Hip muscle strength and protection against structural worsening and poor function and disability outcomes in knee osteoarthritis

Alison Hsin-I Chang*, Joan S Chmiel, O. Almagor, K. W. Hayes, A. Guermazi, P. V. Prasad, Kirsten C Moisio, Y. Zhang, J. Szymaszek, Leena Sharma

*Corresponding author for this work

Research output: Contribution to journalArticle

2 Citations (Scopus)

Abstract

Objective: Examine associations of hip abductor strength with (1) cartilage damage worsening in the tibiofemoral and patellofemoral compartments 2 years later, and (2) poor function and disability outcomes 5 years later. Methods: Participants had knee osteoarthritis (K/L ≥ 2) in at least one knee. Hip abductor strength was measured using Biodex Dynamometry. Participants underwent 3.0T MRI of both knees at baseline and 2 years later. Baseline-to-2-year cartilage damage progression, defined as any worsening of WORMS cartilage damage score, was assessed at each tibiofemoral and patellofemoral surface. LLFDI (Late-Life Function and Disability Instrument) and Chair-Stand-Rate were recorded at baseline and 5-year follow-up; outcomes analyzed using quintiles. Poor outcomes were defined as remaining in the same low-function quintiles or being in a worse quintile at 5-year follow-up. We analyzed associations of baseline hip abductor strength with cartilage damage worsening and function and disability outcomes using multivariable log-binomial models. Results: 275 knees from 164 persons [age = 63.7 (SD = 9.8) years, 79.3% women] comprised the structural outcome sample, and 187 persons [age = 64.2 (9.7), 78.6% women] the function and disability outcomes sample. Greater baseline hip abductor strength was associated with reduced risks of baseline-to-2-year medial patellofemoral and lateral tibiofemoral cartilage damage worsening [adjusted relative risks (RRs) range: 0.80–0.83) and with reduced risks of baseline-to-5-year poor outcomes for Chair-Stand-Rate and LLFDI Basic Lower-Extremity Function and Disability Limitation (adjusted RRs range: 0.91–0.94). Conclusion: Findings support a beneficial role of hip abductor strength for disease modification and for function and disability outcomes, and as a potential therapeutic target in managing knee osteoarthritis.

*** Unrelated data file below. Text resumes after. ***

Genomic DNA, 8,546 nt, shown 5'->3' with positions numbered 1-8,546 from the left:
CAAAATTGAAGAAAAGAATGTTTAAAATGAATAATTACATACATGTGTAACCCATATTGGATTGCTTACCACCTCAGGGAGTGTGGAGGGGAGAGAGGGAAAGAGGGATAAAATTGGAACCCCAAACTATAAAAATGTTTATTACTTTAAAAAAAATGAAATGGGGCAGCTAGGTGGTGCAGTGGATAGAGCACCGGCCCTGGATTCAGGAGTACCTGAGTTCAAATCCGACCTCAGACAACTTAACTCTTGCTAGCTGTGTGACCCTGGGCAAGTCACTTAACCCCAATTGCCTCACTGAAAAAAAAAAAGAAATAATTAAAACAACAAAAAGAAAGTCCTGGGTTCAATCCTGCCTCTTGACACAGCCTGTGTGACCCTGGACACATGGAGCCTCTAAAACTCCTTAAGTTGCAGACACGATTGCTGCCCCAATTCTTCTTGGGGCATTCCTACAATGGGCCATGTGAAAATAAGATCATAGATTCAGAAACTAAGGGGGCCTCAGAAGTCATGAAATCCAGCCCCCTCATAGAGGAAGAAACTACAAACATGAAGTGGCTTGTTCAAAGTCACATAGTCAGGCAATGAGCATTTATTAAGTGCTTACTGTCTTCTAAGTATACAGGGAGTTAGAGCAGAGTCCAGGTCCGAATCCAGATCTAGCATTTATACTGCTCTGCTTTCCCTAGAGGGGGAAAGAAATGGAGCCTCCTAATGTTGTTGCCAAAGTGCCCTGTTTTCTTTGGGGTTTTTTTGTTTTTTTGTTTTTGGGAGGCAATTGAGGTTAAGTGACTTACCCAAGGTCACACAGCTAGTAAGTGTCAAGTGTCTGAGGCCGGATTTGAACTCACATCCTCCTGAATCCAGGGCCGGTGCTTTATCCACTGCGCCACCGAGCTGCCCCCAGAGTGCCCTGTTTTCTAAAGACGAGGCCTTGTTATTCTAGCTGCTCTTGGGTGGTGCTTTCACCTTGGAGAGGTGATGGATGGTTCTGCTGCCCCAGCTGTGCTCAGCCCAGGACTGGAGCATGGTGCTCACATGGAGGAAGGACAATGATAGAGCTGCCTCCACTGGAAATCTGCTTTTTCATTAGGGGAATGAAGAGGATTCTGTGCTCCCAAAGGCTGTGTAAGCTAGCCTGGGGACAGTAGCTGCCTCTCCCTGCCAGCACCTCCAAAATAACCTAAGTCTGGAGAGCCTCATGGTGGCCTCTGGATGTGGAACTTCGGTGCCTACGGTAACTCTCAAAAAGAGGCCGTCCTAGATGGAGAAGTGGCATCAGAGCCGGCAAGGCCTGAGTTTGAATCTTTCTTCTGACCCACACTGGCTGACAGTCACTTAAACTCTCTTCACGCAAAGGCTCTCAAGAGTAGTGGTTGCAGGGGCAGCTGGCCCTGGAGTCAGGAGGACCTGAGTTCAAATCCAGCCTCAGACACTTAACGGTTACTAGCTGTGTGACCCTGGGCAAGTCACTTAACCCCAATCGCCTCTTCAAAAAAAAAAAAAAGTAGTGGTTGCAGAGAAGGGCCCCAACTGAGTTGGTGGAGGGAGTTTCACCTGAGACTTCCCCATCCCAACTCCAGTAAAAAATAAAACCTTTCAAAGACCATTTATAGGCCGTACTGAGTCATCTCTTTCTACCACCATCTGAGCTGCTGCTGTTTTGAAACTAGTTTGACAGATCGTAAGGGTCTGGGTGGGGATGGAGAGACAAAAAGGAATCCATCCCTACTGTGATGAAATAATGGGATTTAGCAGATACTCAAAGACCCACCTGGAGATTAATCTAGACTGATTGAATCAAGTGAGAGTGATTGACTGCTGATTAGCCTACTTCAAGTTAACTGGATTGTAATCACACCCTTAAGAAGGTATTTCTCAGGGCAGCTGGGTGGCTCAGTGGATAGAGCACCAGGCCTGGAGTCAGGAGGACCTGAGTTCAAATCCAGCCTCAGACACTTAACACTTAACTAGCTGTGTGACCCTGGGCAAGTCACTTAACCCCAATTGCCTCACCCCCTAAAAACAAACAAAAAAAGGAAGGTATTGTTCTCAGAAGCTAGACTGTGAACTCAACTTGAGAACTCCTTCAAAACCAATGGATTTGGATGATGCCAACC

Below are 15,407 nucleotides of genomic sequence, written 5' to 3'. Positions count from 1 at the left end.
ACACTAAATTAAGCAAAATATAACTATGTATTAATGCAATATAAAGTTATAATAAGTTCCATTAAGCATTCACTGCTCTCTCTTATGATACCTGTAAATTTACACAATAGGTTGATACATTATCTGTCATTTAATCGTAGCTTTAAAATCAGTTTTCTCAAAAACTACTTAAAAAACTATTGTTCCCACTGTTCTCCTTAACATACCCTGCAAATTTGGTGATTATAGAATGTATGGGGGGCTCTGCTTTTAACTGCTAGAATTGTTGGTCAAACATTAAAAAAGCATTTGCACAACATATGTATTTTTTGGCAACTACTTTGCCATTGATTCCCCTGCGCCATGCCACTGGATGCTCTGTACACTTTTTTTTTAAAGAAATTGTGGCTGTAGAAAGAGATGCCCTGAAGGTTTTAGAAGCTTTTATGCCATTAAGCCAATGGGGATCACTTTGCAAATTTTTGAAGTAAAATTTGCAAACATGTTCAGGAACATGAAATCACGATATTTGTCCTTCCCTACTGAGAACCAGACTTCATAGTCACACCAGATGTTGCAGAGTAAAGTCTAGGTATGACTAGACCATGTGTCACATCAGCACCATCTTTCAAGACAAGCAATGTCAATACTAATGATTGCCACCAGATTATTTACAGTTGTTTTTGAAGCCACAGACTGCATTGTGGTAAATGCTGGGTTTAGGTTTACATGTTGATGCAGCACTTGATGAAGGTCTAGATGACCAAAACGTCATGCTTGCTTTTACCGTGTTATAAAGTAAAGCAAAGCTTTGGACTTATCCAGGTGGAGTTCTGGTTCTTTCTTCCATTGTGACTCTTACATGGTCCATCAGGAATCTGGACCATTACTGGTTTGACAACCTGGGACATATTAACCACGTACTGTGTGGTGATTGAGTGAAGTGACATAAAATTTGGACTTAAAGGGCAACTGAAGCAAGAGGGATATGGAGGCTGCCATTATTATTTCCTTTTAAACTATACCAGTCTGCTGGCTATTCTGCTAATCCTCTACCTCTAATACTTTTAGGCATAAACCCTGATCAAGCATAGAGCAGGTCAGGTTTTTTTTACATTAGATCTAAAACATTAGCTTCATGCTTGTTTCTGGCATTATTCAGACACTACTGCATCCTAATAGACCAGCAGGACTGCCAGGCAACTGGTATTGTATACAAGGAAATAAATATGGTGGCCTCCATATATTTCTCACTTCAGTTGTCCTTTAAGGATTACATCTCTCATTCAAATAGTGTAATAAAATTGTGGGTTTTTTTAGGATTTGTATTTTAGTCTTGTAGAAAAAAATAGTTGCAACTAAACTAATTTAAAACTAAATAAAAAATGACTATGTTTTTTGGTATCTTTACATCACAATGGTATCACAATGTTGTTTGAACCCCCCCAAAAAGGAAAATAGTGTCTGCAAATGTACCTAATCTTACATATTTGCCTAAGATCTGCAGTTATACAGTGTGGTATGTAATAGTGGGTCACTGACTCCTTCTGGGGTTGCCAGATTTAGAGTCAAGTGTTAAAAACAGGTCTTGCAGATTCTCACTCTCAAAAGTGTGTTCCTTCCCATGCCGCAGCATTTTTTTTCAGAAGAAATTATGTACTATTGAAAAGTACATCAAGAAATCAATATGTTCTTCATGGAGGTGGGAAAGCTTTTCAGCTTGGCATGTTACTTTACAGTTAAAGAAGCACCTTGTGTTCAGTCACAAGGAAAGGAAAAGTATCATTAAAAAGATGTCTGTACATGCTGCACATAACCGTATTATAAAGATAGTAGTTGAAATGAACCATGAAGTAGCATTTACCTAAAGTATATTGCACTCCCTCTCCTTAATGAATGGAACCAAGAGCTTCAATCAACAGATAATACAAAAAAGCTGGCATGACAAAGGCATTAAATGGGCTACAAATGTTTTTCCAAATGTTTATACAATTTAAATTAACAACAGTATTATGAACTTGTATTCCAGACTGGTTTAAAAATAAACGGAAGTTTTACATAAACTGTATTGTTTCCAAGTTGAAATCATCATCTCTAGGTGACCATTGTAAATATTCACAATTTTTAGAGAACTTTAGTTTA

Original languageEnglish (US)
Pages (from-to)885-894
Number of pages10
JournalOsteoarthritis and Cartilage
Volume27
Issue number6
DOIs
StatePublished - Jun 1 2019

Fingerprint

Knee Osteoarthritis
Muscle Strength
Cartilage
Muscle
Hip
Knee
Statistical Models
Lower Extremity
Magnetic resonance imaging

Keywords

  • Disability
  • Function
  • Knee OA
  • MRI
  • Strength

ASJC Scopus subject areas

  • Rheumatology
  • Biomedical Engineering
  • Orthopedics and Sports Medicine

Cite this

@article{bb923422038d47e69f34076ee9116f2e,
title = "Hip muscle strength and protection against structural worsening and poor function and disability outcomes in knee osteoarthritis",
abstract = "Objective: Examine associations of hip abductor strength with (1) cartilage damage worsening in the tibiofemoral and patellofemoral compartments 2 years later, and (2) poor function and disability outcomes 5 years later. Methods: Participants had knee osteoarthritis (K/L ≥ 2) in at least one knee. Hip abductor strength was measured using Biodex Dynamometry. Participants underwent 3.0T MRI of both knees at baseline and 2 years later. Baseline-to-2-year cartilage damage progression, defined as any worsening of WORMS cartilage damage score, was assessed at each tibiofemoral and patellofemoral surface. LLFDI (Late-Life Function and Disability Instrument) and Chair-Stand-Rate were recorded at baseline and 5-year follow-up; outcomes analyzed using quintiles. Poor outcomes were defined as remaining in the same low-function quintiles or being in a worse quintile at 5-year follow-up. We analyzed associations of baseline hip abductor strength with cartilage damage worsening and function and disability outcomes using multivariable log-binomial models. Results: 275 knees from 164 persons [age = 63.7 (SD = 9.8) years, 79.3{\%} women] comprised the structural outcome sample, and 187 persons [age = 64.2 (9.7), 78.6{\%} women] the function and disability outcomes sample. Greater baseline hip abductor strength was associated with reduced risks of baseline-to-2-year medial patellofemoral and lateral tibiofemoral cartilage damage worsening [adjusted relative risks (RRs) range: 0.80–0.83) and with reduced risks of baseline-to-5-year poor outcomes for Chair-Stand-Rate and LLFDI Basic Lower-Extremity Function and Disability Limitation (adjusted RRs range: 0.91–0.94). Conclusion: Findings support a beneficial role of hip abductor strength for disease modification and for function and disability outcomes, and as a potential therapeutic target in managing knee osteoarthritis.",